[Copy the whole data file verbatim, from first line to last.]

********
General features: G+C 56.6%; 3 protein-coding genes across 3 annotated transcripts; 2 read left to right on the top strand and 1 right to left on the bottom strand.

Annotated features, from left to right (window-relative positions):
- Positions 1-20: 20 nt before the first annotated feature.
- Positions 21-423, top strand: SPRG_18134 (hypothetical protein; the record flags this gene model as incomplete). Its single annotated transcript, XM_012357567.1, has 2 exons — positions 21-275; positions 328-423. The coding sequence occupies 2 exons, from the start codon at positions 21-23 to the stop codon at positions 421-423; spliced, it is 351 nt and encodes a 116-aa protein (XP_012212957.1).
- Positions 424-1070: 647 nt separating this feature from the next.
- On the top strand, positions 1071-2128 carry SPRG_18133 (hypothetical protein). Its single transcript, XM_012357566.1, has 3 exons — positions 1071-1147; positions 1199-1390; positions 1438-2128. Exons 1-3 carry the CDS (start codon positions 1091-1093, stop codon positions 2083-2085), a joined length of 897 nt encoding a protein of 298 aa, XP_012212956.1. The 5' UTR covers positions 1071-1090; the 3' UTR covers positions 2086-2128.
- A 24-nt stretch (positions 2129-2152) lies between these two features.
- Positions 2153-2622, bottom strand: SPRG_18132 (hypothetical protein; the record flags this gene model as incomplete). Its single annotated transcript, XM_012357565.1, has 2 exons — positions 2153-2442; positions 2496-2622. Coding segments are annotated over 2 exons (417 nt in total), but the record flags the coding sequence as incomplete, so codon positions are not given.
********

General features: G+C 56.6%; 3 protein-coding genes across 3 annotated transcripts; 2 read left to right on the top strand and 1 right to left on the bottom strand.

Annotated features, from left to right (window-relative positions):
- Positions 1-20: 20 nt before the first annotated feature.
- Positions 21-423, top strand: SPRG_18134 (hypothetical protein; the record flags this gene model as incomplete). Its single annotated transcript, XM_012357567.1, has 2 exons — positions 21-275; positions 328-423. The coding sequence occupies 2 exons, from the start codon at positions 21-23 to the stop codon at positions 421-423; spliced, it is 351 nt and encodes a 116-aa protein (XP_012212957.1).
- Positions 424-1070: 647 nt separating this feature from the next.
- On the top strand, positions 1071-2128 carry SPRG_18133 (hypothetical protein). Its single transcript, XM_012357566.1, has 3 exons — positions 1071-1147; positions 1199-1390; positions 1438-2128. Exons 1-3 carry the CDS (start codon positions 1091-1093, stop codon positions 2083-2085), a joined length of 897 nt encoding a protein of 298 aa, XP_012212956.1. The 5' UTR covers positions 1071-1090; the 3' UTR covers positions 2086-2128.
- A 24-nt stretch (positions 2129-2152) lies between these two features.
- Positions 2153-2622, bottom strand: SPRG_18132 (hypothetical protein; the record flags this gene model as incomplete). Its single annotated transcript, XM_012357565.1, has 2 exons — positions 2153-2442; positions 2496-2622. Coding segments are annotated over 2 exons (417 nt in total), but the record flags the coding sequence as incomplete, so codon positions are not given.